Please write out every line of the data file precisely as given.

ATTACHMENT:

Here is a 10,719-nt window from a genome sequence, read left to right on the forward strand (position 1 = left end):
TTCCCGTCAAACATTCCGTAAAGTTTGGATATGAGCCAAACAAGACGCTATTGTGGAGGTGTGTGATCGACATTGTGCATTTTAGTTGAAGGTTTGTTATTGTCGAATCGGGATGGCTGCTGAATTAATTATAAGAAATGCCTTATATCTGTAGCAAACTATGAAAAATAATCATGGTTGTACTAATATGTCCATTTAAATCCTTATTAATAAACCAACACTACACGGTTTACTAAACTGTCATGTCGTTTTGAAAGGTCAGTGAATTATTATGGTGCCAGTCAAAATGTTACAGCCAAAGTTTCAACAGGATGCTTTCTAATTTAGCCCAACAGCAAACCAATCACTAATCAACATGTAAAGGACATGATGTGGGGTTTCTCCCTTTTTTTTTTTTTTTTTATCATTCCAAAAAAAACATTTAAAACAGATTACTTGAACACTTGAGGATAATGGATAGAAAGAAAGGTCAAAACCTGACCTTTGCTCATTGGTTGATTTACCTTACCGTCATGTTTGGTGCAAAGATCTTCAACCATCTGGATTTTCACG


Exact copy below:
Here is a 10,719-nt window from a genome sequence, read left to right on the forward strand (position 1 = left end):
TTCCCGTCAAACATTCCGTAAAGTTTGGATATGAGCCAAACAAGACGCTATTGTGGAGGTGTGTGATCGACATTGTGCATTTTAGTTGAAGGTTTGTTATTGTCGAATCGGGATGGCTGCTGAATTAATTATAAGAAATGCCTTATATCTGTAGCAAACTATGAAAAATAATCATGGTTGTACTAATATGTCCATTTAAATCCTTATTAATAAACCAACACTACACGGTTTACTAAACTGTCATGTCGTTTTGAAAGGTCAGTGAATTATTATGGTGCCAGTCAAAATGTTACAGCCAAAGTTTCAACAGGATGCTTTCTAATTTAGCCCAACAGCAAACCAATCACTAATCAACATGTAAAGGACATGATGTGGGGTTTCTCCCTTTTTTTTTTTTTTTTTATCATTCCAAAAAAAACATTTAAAACAGATTACTTGAACACTTGAGGATAATGGATAGAAAGAAAGGTCAAAACCTGACCTTTGCTCATTGGTTGATTTACCTTACCGTCATGTTTGGTGCAAAGATCTTCAACCATCTGGATTTTCACG